Saturday, December 14, 2013

Cisco: What Is A "Late Collision" In A Router Or Switch

When I posted the 'collision/duplex mismatch' posting (click here to see it), I asked some IT guys that I work with what the difference between a 'collision' and a 'late collision' is.  This caused quite a stir here, and in reality, none of us really knew the answer to that. So we did the research.  If you are wondering what the difference between a 'collision' and a 'late collision' is, here is the answer, per Cisco:

Late Collisions

To allow collision detection to work properly, the period in which collisions are detected is restricted (512 bit-times). For Ethernet, this is 51.2us (microseconds), and for Fast Ethernet, 5.12us. For Ethernet stations, collisions can be detected up to 51.2 microseconds after transmission begins, or in other words up to the 512th bit of the frame.
When a collision is detected by a station after it has sent the 512th bit of its frame, it is counted as a late collision.
Late collisions are reported by these error messages:
%AMDP2_FE-5-LATECOLL: AMDP2/FE 0/0/[dec], Late collision 
%DEC21140-5-LATECOLL: [chars] transmit error 
%ILACC-5-LATECOLL: Unit [DEC], late collision error 
%LANCE-5-LATECOLL: Unit [DEC], late collision error 
%PQUICC-5-LATECOLL: Unit [DEC], late collision error 
%PQUICC_ETHER-5-LATECOLL: Unit [DEC], late collision error 
%PQUICC_FE-5-LATECOLL: PQUICC/FE([DEC]/[DEC]), Late collision    
%QUICC_ETHER-5-LATECOLL: Unit [DEC], late collision error
The exact error message depends on the platform. You can check the number of excessive collisions in the output of a show interface ethernet [interface number] command.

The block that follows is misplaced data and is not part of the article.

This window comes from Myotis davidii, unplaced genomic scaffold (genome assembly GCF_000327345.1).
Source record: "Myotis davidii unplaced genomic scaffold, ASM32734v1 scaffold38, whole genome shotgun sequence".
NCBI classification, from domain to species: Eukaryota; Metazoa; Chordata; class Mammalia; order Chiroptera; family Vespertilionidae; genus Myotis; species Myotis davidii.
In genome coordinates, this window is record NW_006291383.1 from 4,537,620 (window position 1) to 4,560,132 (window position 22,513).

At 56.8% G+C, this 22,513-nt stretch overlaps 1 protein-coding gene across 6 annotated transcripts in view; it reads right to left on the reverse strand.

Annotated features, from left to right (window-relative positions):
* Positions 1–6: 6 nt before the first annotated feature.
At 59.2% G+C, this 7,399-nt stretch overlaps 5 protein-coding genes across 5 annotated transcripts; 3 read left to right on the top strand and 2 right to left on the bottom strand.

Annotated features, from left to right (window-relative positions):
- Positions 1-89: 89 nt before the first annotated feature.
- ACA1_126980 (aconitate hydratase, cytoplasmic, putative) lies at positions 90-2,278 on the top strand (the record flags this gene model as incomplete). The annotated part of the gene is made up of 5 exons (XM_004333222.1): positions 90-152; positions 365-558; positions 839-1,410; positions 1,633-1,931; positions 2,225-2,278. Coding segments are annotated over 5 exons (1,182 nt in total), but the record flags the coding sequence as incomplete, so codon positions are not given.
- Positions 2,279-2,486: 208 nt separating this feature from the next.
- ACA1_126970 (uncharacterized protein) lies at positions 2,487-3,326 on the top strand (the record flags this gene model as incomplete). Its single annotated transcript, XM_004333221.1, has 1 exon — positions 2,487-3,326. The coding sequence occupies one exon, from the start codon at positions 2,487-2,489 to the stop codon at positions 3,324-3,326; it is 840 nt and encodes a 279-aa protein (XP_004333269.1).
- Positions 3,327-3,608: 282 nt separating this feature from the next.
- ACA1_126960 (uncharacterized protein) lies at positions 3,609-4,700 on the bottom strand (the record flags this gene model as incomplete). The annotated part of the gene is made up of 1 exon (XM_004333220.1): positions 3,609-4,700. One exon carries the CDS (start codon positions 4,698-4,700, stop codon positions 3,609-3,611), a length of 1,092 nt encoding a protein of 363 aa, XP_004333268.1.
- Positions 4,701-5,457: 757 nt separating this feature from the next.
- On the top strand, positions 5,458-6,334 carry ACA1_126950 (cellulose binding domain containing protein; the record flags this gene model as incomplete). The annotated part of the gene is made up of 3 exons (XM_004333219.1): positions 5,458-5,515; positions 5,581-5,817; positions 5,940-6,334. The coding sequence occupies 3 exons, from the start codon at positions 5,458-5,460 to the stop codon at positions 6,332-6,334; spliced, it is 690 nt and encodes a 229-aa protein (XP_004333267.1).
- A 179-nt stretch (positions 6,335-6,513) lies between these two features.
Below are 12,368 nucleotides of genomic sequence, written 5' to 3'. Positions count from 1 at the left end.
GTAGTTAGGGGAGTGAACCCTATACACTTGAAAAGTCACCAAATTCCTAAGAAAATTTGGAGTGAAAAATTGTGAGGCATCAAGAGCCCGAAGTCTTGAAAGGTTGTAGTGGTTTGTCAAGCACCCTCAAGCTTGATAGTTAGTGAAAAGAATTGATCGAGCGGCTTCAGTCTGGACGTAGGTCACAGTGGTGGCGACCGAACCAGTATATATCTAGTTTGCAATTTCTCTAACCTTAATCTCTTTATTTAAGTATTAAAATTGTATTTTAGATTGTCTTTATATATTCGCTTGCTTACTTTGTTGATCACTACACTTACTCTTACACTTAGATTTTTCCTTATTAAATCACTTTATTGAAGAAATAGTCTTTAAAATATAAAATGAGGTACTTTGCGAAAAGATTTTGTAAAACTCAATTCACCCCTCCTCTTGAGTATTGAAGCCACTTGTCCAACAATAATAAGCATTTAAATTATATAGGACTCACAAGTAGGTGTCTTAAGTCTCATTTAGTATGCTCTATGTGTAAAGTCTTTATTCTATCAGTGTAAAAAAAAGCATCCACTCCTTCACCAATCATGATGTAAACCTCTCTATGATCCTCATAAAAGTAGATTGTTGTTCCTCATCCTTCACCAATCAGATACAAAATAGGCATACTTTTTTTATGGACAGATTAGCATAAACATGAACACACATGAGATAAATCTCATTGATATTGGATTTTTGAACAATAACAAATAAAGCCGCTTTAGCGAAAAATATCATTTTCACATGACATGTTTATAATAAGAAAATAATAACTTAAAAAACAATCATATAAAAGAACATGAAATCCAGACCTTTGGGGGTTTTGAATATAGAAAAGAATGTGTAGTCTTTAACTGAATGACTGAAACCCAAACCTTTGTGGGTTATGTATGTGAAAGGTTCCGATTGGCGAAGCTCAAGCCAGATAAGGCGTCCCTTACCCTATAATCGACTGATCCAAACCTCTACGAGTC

router#show interface ethernet 0
Ethernet0 is up, line protocol is up 
  Hardware is Lance, address is 0010.7b36.1be8 (bia 0010.7b36.1be8)
  Internet address is 10.200.40.74/22
  MTU 1500 bytes, BW 10000 Kbit, DLY 1000 usec, 
     reliability 255/255, txload 1/255, rxload 1/255
  Encapsulation ARPA, loopback not set
  Keepalive set (10 sec)
  ARP type: ARPA, ARP Timeout 04:00:00
  Last input 00:00:00, output 00:00:06, output hang never
  Last clearing of "show interface" counters never
  Input queue: 1/75/1/0 (size/max/drops/flushes); Total output drops: 0
  Queueing strategy: random early detection(RED)
  Output queue :0/40 (size/max)
  5 minute input rate 1000 bits/sec, 2 packets/sec
  5 minute output rate 0 bits/sec, 0 packets/sec
     2058015 packets input, 233768993 bytes, 1 no buffer
     Received 1880947 broadcasts, 0 runts, 0 giants, 1 throttles
     3 input errors, 0 CRC, 0 frame, 0 overrun, 3 ignored
     0 input packets with dribble condition detected
     298036 packets output, 32280269 bytes, 0 underruns
     0 output errors, 10 collisions, 0 interface resets
     0 babbles, 0 late collision, 143 deferred
     0 lost carrier, 0 no carrier
     0 output buffer failures, 0 output buffers swapped out
Note: The station that reports the late collision merely indicates the problem; it is generally not the cause of the problem. Possible causes are usually incorrect cabling or a non-compliant number of hubs in the network. Bad network interface cards (NICs) can also cause late collisions.

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